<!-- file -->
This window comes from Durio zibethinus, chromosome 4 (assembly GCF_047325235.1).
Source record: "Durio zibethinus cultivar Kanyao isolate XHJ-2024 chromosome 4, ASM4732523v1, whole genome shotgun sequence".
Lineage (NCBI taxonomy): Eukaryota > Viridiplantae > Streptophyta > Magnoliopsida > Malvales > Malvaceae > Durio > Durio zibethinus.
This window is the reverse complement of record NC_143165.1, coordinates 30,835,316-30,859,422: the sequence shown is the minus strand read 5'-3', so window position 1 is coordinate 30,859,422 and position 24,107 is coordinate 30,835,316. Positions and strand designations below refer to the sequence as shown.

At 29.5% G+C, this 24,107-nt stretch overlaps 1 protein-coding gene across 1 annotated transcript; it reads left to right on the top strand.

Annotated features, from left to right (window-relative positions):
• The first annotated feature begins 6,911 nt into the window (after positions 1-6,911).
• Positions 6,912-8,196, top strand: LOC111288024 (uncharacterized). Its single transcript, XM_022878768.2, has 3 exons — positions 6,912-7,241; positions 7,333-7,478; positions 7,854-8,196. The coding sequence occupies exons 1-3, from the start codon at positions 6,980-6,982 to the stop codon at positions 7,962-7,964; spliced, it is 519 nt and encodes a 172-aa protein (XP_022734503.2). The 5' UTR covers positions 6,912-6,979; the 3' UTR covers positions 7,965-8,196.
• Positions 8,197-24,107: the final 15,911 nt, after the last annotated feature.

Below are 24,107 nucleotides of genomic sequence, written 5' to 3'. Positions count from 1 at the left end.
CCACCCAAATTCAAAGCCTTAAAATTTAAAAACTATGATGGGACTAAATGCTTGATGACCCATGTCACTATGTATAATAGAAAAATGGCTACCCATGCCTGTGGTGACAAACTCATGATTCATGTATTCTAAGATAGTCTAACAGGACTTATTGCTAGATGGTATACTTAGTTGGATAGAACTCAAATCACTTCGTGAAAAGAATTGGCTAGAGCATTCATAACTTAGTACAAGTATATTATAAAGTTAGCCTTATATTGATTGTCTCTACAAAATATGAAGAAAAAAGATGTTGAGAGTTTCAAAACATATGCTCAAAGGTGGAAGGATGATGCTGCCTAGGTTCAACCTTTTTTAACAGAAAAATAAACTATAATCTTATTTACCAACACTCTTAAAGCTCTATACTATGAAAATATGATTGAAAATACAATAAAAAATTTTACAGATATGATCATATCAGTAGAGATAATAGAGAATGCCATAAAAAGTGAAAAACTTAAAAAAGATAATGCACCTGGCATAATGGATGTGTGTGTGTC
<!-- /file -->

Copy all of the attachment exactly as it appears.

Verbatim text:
This window comes from Durio zibethinus, chromosome 4 (assembly GCF_047325235.1).
Source record: "Durio zibethinus cultivar Kanyao isolate XHJ-2024 chromosome 4, ASM4732523v1, whole genome shotgun sequence".
Lineage (NCBI taxonomy): Eukaryota > Viridiplantae > Streptophyta > Magnoliopsida > Malvales > Malvaceae > Durio > Durio zibethinus.
This window is the reverse complement of record NC_143165.1, coordinates 30,835,316-30,859,422: the sequence shown is the minus strand read 5'-3', so window position 1 is coordinate 30,859,422 and position 24,107 is coordinate 30,835,316. Positions and strand designations below refer to the sequence as shown.

At 29.5% G+C, this 24,107-nt stretch overlaps 1 protein-coding gene across 1 annotated transcript; it reads left to right on the top strand.

Annotated features, from left to right (window-relative positions):
• The first annotated feature begins 6,911 nt into the window (after positions 1-6,911).
• Positions 6,912-8,196, top strand: LOC111288024 (uncharacterized). Its single transcript, XM_022878768.2, has 3 exons — positions 6,912-7,241; positions 7,333-7,478; positions 7,854-8,196. The coding sequence occupies exons 1-3, from the start codon at positions 6,980-6,982 to the stop codon at positions 7,962-7,964; spliced, it is 519 nt and encodes a 172-aa protein (XP_022734503.2). The 5' UTR covers positions 6,912-6,979; the 3' UTR covers positions 7,965-8,196.
• Positions 8,197-24,107: the final 15,911 nt, after the last annotated feature.

Below are 24,107 nucleotides of genomic sequence, written 5' to 3'. Positions count from 1 at the left end.
CCACCCAAATTCAAAGCCTTAAAATTTAAAAACTATGATGGGACTAAATGCTTGATGACCCATGTCACTATGTATAATAGAAAAATGGCTACCCATGCCTGTGGTGACAAACTCATGATTCATGTATTCTAAGATAGTCTAACAGGACTTATTGCTAGATGGTATACTTAGTTGGATAGAACTCAAATCACTTCGTGAAAAGAATTGGCTAGAGCATTCATAACTTAGTACAAGTATATTATAAAGTTAGCCTTATATTGATTGTCTCTACAAAATATGAAGAAAAAAGATGTTGAGAGTTTCAAAACATATGCTCAAAGGTGGAAGGATGATGCTGCCTAGGTTCAACCTTTTTTAACAGAAAAATAAACTATAATCTTATTTACCAACACTCTTAAAGCTCTATACTATGAAAATATGATTGAAAATACAATAAAAAATTTTACAGATATGATCATATCAGTAGAGATAATAGAGAATGCCATAAAAAGTGAAAAACTTAAAAAAGATAATGCACCTGGCATAATGGATGTGTGTGTGTC